Fender recently came out with an affordable version of its most iconic electric guitar - here's what it's like to use
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- Fender's new Player Series electric guitars are some of the most affordable professional-quality instruments available today.
- The company has been making the Stratocaster for more than 60 years, with the first model released back in 1954.
- The Player Series feature classic styling that nods to the instrument's long heritage as well as new features such as dual-tone control knobs and a 22-fret neck.
You know the Fender Stratocaster electric guitar.
Even if you're not a guitarist, you know about this instrument.
Frankly, even if you're not all the into music, you've almost surely heard of it. And when you picture an electric guitar, it probably looks like a Stratocaster. Hendrix played one. So did Lennon and Harrison. So did Clapton. And now, thanks to the new Player Series of guitars from Fender, so do I.
Many top-quality electric guitars sell for thousands of dollars. Being an amateur player and with mouths to feed and such, there was no way I'd ever shell out that much, even for a great guitar. So for years, I was relegated to my trusty acoustic. And that was fine, but acquiring a superlative electric axe took things up to 11. What changed? The price, basically.
In 2018, Fender launched its Player Series, a slate of instruments including multiple guitars and basses all priced well under $700. In case you're not sure, let me be clear: That's a great price for a great guitar.
The first time I strummed the strings of my Player Series Stratocaster, there was no doubt in my mind that "great" was the word. And guess what? I hadn't even hooked the thing up to an amp yet. Once plugged in and powered up, I was sold. (And so was my 4-year-old son, who now asks for daily jam sessions. He strums, I play the chords, he hits the whammy bar.)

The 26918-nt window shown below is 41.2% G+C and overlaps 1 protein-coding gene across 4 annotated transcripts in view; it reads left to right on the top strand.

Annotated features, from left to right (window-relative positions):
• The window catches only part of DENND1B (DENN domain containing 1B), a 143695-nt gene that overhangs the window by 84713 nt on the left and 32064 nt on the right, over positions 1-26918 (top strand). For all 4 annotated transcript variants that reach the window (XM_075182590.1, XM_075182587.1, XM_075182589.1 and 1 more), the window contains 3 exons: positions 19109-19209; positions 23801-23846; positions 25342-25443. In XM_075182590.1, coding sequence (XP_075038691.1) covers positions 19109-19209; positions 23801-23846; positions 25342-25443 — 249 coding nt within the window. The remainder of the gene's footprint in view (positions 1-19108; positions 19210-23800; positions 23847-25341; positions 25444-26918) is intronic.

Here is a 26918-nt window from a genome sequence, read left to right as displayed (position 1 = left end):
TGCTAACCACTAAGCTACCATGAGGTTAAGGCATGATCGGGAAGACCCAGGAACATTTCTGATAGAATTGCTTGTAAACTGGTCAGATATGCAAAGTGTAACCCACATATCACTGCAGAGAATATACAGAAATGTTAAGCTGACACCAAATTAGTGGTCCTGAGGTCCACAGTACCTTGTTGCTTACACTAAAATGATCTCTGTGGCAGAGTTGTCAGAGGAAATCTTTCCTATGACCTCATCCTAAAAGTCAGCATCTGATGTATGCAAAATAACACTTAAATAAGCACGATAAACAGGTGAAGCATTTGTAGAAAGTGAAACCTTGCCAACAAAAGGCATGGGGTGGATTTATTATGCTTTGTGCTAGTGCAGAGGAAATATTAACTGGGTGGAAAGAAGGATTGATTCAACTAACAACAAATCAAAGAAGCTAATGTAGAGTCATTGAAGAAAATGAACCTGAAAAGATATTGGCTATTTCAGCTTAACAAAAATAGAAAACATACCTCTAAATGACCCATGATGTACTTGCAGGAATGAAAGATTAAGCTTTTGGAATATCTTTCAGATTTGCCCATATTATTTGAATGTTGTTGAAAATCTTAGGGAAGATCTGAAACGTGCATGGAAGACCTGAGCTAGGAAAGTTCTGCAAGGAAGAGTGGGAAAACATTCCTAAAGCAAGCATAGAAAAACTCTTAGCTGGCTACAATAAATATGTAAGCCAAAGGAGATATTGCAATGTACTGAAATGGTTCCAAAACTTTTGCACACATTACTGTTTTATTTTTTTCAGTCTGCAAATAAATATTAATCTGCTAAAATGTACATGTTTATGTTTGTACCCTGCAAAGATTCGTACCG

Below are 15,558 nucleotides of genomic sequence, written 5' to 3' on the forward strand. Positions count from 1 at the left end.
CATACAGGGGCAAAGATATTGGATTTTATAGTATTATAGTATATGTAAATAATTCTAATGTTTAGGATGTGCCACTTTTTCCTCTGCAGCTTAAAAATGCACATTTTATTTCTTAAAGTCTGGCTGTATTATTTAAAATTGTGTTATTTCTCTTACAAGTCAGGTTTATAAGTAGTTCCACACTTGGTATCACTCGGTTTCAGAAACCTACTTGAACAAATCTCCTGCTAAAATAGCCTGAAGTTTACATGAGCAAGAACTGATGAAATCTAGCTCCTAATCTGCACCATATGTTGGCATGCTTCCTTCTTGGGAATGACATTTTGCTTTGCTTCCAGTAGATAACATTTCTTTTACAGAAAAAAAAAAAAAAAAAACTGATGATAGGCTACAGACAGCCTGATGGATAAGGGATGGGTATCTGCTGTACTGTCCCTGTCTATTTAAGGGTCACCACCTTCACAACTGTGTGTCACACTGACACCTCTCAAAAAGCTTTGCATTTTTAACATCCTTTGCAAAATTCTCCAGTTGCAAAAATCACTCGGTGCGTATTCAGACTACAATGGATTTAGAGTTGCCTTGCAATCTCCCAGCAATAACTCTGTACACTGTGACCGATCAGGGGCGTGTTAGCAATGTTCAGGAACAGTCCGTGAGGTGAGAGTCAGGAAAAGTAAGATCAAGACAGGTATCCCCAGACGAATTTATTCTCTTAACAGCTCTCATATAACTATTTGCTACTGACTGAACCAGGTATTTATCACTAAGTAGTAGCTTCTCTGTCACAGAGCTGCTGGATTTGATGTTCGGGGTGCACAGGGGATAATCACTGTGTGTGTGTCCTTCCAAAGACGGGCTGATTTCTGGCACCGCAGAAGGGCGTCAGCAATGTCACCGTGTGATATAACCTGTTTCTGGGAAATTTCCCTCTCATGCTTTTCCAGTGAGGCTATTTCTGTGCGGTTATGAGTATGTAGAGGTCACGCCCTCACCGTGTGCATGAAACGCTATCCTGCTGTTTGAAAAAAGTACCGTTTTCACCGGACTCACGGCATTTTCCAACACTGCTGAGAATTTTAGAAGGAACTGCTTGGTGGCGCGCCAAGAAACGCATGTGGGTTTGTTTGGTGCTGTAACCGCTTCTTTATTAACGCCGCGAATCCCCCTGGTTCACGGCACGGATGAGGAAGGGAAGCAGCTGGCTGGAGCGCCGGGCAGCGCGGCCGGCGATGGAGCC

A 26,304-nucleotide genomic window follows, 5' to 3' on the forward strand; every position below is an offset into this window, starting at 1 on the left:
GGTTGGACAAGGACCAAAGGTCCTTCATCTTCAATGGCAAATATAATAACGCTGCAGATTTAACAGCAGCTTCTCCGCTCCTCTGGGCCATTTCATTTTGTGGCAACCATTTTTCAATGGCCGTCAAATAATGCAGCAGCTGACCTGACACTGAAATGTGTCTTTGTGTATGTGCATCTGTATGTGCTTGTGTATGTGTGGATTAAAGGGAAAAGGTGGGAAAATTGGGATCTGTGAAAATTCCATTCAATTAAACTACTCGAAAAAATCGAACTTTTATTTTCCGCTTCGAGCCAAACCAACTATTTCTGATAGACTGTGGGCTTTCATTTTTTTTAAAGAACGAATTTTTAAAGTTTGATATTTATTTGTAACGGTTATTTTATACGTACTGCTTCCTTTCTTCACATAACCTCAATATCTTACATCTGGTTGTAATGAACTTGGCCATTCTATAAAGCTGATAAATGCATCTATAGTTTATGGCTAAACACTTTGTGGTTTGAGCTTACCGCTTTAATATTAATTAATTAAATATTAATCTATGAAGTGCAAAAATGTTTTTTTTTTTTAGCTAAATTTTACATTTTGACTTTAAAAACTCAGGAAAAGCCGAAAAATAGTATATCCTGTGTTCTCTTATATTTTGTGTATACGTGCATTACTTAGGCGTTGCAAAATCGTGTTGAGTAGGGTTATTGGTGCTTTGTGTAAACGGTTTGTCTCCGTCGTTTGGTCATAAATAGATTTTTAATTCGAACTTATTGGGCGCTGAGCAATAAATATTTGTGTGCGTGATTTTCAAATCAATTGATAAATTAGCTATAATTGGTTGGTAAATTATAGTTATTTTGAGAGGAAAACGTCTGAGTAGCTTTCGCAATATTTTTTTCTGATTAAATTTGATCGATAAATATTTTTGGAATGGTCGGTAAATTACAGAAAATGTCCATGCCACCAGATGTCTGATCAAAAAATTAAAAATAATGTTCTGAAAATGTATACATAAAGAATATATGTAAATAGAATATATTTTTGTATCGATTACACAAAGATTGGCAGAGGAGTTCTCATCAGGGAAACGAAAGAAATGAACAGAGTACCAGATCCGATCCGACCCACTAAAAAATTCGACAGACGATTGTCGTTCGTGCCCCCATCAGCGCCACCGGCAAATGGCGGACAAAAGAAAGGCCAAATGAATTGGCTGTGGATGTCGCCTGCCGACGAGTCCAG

Player Series Stratocasters are designed for comfortable, easy play. The contoured shape of the solid alder wood head allows for ideal arm placement and rests comfortably on your lap, while the maple wood 22-fret neck (that's one more fret than standard) offers excellent note range. Having rather large hands, I also appreciate the fact that the "medium jumbo" frets and neck are relatively wide, yet I can still comfortably play chords requiring close finger position.
As for the color, I went with a classic bright red, but the guitar comes in more than a half dozen colors with a luscious gloss polyester finish.
So the guitar looks good, and it's comfortable and easy to play. But what makes it sound so amazing?
Part of the sound quality comes thanks the high-quality wood and careful craftsmanship thereof, but hey, this is an electric guitar, people. The trio of Player Series Alnico 5 Strat single-coil pickups, which are set by the bridge, middle, and neck, are responsible for getting the fine sounds produced by a well-made guitar channeled through an amp and out to our ears. And in case you're thinking "That's great, but what's a pickup?" it's a transducer that converts the mechanical vibrations produced by the strings into an electrical signal that can be sent to an amplifier. They literally pick up the sound and carry it to the speakers. Wait... ok, no, not literally "pick up," but capture and convert - whatever; you know what I mean. Let's move on, because I've got jams to play.
A five-position pickup switch and dual-tone control knobs give a guitarist ample control over his or her sound, and of course that whammy bar is there when you need to bend a note for extra awesome, as my son so often does.
While I may be only a middling player, at best, I'll tell you that my take on Creedence songs have never sounded better, and now I've even got some backup from my infant daughter on the shaker.
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